17 November 2015
News from the region: Indonesia
Jakarta’s Museum Nasional Indonesia mounted a Jalur Rempah (Spice Trail) exhibition in late October to show how spices had changed the entire history of the Indonesian archipelago. A video first qualified the use of ‘Silk Road’, pointing out that many commodities were traded and spices were as precious as silk and more voluminous.
The exhibition took us on a journey from the island of Barus in modern day Sumatra, to the Hindu kingdom of Tarumanegara. The Sriwijayan confederation of maritime states controlled the trade through the Malacca Straits from the 7th to 11th centuries until the Majapahit kingdom of East Java dominated the shipping lanes. With the arrival Dutch colonisation, the nutmeg island of Banda became a new focus of the spice trade, followed by the famous Maluku islands of Ternate and Tidore, the great clove and nutmeg producers, said to be as valuable as gold.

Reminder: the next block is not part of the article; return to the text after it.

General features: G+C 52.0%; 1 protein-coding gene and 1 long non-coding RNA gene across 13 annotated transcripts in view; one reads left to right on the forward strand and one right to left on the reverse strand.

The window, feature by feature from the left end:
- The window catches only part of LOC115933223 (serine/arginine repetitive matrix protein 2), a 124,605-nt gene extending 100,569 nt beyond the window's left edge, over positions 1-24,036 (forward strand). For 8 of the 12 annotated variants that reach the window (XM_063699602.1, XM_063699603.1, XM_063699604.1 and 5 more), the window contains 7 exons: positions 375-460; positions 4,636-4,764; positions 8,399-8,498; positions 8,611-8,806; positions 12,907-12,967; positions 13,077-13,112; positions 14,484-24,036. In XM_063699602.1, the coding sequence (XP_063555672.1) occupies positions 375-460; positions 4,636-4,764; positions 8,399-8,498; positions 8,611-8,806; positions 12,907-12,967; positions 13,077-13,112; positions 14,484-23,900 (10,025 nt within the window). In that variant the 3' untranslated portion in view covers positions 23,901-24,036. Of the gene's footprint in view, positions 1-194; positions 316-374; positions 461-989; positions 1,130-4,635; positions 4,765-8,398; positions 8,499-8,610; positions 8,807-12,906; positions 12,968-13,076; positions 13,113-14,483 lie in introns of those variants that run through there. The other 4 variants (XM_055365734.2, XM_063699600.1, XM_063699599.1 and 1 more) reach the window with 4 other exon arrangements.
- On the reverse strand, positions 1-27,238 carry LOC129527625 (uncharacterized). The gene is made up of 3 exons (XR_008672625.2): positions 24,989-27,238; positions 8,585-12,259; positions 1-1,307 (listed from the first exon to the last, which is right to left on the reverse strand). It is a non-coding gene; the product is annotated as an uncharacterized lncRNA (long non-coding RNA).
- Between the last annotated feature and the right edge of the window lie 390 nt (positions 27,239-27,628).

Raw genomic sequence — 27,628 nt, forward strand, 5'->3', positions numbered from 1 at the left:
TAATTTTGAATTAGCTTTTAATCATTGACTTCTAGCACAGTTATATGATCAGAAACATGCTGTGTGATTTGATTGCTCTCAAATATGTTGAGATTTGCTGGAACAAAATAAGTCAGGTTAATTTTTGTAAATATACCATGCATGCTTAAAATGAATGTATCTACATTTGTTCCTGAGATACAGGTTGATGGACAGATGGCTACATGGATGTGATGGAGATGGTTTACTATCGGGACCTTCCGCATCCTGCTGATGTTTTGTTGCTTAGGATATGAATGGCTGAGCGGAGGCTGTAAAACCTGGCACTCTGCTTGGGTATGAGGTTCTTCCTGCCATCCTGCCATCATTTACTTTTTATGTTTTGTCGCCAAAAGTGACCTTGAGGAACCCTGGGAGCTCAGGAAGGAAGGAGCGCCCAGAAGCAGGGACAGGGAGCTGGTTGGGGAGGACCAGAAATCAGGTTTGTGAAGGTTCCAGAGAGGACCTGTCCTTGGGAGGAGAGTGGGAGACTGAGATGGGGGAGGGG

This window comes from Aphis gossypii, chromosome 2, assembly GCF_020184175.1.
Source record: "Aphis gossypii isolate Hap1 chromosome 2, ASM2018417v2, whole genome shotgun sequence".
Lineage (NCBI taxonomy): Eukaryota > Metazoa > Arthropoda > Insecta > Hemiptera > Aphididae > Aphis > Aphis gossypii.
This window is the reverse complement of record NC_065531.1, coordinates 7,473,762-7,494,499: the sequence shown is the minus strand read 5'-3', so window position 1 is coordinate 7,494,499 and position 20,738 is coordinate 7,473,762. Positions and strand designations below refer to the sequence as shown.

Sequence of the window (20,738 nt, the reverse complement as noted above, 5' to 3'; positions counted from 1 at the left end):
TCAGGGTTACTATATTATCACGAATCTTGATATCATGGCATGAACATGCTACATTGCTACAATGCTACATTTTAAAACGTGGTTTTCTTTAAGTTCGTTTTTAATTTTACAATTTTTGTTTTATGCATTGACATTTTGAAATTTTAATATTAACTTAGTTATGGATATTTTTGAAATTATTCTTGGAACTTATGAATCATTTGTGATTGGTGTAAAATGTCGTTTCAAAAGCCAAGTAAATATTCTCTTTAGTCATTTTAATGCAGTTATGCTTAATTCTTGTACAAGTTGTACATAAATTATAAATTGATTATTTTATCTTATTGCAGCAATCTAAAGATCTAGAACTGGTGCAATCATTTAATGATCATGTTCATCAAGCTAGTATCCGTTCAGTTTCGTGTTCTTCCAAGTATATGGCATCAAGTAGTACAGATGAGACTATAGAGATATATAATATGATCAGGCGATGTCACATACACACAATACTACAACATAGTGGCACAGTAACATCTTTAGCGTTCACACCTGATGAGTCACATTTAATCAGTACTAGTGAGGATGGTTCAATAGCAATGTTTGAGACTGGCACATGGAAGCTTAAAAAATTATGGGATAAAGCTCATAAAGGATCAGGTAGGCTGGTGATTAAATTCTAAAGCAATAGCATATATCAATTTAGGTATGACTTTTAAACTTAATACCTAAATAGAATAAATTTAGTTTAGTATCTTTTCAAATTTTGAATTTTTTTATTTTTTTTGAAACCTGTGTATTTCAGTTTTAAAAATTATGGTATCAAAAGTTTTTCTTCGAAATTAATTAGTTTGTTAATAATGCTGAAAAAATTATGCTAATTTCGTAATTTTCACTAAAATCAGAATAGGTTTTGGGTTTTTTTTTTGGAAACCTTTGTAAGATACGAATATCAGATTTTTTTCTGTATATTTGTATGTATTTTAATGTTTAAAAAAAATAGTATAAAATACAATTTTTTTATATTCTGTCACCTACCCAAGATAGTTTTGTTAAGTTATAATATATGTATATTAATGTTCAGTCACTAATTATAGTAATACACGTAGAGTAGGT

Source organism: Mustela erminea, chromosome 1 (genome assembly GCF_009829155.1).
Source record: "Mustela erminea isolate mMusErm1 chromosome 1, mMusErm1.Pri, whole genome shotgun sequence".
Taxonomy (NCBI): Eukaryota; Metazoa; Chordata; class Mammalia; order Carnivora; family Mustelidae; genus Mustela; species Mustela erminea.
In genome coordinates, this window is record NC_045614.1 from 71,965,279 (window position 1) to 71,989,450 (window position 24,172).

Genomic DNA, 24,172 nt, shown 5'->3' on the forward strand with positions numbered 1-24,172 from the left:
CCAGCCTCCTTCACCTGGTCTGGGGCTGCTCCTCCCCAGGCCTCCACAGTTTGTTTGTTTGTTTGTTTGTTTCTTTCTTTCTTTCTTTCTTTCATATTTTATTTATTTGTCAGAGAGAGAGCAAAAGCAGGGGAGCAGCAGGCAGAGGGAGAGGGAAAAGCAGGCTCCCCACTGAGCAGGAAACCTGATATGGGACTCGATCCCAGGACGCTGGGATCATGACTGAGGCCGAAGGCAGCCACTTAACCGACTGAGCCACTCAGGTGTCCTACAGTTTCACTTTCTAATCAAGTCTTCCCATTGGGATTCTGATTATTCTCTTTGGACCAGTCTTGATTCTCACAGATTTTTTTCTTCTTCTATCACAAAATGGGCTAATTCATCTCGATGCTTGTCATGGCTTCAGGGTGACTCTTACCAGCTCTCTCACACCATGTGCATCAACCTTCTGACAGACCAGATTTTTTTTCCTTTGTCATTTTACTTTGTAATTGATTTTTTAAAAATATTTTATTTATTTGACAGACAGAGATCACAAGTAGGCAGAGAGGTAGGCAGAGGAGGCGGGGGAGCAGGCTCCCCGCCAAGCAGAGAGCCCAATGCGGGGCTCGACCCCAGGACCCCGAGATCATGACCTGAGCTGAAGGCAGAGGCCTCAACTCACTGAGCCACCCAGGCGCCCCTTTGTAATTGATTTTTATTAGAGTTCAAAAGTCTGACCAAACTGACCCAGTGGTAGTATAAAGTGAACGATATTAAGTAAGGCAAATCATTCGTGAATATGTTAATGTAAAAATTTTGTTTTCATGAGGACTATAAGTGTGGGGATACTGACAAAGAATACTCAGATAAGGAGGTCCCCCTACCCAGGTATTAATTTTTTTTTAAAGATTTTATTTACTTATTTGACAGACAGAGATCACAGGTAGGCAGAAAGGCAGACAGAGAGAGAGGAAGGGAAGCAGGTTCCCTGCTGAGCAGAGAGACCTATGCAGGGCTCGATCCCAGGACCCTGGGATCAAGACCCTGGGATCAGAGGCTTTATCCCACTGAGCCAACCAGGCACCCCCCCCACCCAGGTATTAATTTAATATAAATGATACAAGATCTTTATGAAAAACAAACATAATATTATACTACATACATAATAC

A ‘Dark Gallery’, with dimmed lighting, then represented the colonisation under the Dutch, the British and the Japanese before opening into an ‘Enlightenment Gallery’ symbolising the independence of Indonesia today. Yet even today, the curators reflected, the spice trade of the southern seas remains underestimated as a source of prosperity for the peoples it engages.
The museum said the public response to the 15-30 October exhibition was so strong that it was planned to open it in a second run.
Correspondent: Liliek Suhardjono